Rejuvinating

Cutting high and feeding properly will encourage your lawn to be vigorous. Vacant or thin areas fill in as a result. Some of the bare spots may need to be reseeded. To do this, rake the bare area up to remove weeds and loosen the soil. Seed with a good seed mixture, and feed with…

Read More

Watering

With very few exceptions a healthy lawn need not be watered more than once a week. When it is watered, however it should be thoroughly drenched to encourage its’ roots to grow deep. The idea is to saturate the entire root zone to a point even past (lower than) the desired root zone. Watering more…

Read More

Grubs

Your best defence against grubs – any pests for that matter – is a healthy, properly fed lawn. Simply because you have grubs in your lawn or garden does not mean treatment is necessary. Grubs – like most insects – actually benefit soil structure. They also help keep the soil aerated much like earthworms do….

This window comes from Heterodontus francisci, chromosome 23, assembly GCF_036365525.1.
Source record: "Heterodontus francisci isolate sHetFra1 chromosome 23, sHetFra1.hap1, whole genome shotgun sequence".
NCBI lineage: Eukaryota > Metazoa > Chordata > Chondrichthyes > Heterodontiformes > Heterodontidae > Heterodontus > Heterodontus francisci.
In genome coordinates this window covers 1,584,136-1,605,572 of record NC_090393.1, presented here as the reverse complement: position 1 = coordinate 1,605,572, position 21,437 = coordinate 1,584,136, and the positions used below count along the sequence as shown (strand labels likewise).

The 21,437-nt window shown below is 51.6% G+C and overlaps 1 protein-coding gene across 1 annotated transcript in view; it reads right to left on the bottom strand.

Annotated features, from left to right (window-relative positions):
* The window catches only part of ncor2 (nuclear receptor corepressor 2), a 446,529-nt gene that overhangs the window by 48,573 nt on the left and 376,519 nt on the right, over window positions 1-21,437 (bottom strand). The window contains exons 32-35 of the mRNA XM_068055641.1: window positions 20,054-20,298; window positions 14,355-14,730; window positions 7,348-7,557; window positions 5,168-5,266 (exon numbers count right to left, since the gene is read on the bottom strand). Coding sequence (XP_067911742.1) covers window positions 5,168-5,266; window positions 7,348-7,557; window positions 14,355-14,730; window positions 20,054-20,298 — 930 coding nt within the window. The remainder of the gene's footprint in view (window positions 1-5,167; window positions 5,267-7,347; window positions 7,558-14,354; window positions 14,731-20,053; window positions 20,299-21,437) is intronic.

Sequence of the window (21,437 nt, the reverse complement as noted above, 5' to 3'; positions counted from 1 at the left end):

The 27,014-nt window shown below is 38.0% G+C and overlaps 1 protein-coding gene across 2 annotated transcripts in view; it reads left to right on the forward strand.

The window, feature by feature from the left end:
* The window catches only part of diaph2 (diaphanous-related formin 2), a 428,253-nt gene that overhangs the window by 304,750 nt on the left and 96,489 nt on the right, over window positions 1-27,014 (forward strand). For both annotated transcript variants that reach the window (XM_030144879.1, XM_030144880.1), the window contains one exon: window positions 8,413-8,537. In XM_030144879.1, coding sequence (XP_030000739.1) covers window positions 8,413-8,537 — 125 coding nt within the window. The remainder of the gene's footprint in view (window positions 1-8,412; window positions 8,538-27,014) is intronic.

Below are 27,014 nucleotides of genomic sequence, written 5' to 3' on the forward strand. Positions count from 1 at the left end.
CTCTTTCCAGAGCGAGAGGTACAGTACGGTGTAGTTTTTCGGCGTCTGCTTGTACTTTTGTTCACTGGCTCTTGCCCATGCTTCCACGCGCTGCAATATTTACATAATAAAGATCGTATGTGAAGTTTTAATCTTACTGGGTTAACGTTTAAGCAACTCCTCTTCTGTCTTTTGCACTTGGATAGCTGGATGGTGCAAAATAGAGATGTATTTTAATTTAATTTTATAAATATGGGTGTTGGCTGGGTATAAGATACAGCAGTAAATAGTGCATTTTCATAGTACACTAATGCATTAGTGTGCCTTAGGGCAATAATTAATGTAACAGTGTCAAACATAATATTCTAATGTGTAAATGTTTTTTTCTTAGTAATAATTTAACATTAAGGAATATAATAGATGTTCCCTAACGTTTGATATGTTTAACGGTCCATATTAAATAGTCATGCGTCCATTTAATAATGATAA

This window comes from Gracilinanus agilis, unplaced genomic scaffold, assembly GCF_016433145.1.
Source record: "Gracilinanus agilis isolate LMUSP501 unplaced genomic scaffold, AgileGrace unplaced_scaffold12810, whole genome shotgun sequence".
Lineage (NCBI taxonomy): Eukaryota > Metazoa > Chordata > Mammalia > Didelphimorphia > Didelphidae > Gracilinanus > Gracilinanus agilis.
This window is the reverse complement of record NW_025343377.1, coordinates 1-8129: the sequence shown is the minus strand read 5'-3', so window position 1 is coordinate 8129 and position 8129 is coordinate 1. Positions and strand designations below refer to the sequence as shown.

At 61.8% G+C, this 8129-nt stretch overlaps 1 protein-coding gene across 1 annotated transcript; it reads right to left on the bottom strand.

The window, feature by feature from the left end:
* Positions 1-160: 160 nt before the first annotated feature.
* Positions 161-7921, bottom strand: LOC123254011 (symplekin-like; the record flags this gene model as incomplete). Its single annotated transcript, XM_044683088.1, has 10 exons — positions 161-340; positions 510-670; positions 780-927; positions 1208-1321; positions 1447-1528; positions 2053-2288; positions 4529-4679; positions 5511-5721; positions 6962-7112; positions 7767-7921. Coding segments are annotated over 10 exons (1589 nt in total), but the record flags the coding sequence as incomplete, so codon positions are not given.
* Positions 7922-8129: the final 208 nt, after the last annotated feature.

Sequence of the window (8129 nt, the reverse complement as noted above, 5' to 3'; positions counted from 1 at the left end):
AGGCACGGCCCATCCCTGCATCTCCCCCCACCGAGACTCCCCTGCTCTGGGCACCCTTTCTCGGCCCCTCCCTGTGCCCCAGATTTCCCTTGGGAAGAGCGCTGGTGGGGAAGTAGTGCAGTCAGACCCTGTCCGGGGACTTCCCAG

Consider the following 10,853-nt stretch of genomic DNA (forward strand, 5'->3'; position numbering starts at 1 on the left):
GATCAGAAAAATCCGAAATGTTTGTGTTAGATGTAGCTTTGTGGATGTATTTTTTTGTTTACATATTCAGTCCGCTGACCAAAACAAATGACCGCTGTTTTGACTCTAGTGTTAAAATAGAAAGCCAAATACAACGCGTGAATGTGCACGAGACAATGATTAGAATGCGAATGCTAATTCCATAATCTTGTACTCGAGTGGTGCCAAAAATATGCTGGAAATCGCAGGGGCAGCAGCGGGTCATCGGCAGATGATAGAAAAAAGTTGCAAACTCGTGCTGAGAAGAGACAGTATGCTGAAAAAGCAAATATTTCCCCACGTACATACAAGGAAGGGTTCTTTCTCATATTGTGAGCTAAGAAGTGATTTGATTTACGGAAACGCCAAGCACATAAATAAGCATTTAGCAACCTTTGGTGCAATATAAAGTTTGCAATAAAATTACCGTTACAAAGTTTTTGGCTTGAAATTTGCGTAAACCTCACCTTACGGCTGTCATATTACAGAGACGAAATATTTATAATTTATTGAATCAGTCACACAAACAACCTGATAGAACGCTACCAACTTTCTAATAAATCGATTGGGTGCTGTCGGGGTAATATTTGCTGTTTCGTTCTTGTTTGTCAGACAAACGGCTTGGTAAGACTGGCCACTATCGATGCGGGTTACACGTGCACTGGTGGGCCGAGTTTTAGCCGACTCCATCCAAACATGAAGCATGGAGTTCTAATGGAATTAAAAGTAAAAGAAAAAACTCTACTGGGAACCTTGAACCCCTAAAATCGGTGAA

Read More

Fertilizing

By far the most important lawn fertilization application is in the fall. Your lawn should be given a good feeding just before winter (after the last cutting) in order for the roots to “fatten up” in much the same way an animal does before hibernating for the winter. Many of us tend to fertilize in…

Read More

Lawn Cutting Height

Without question the number one most important detail in proper lawn care is the cutting height. Believe it or not – nine times out of ten – cutting your lawn is detrimental to it’s health. NEVER CUT TOO SHORT.  The ideal height for most residential lawns, (which are usually a variety of Kentucky bluegrass) is…

Read More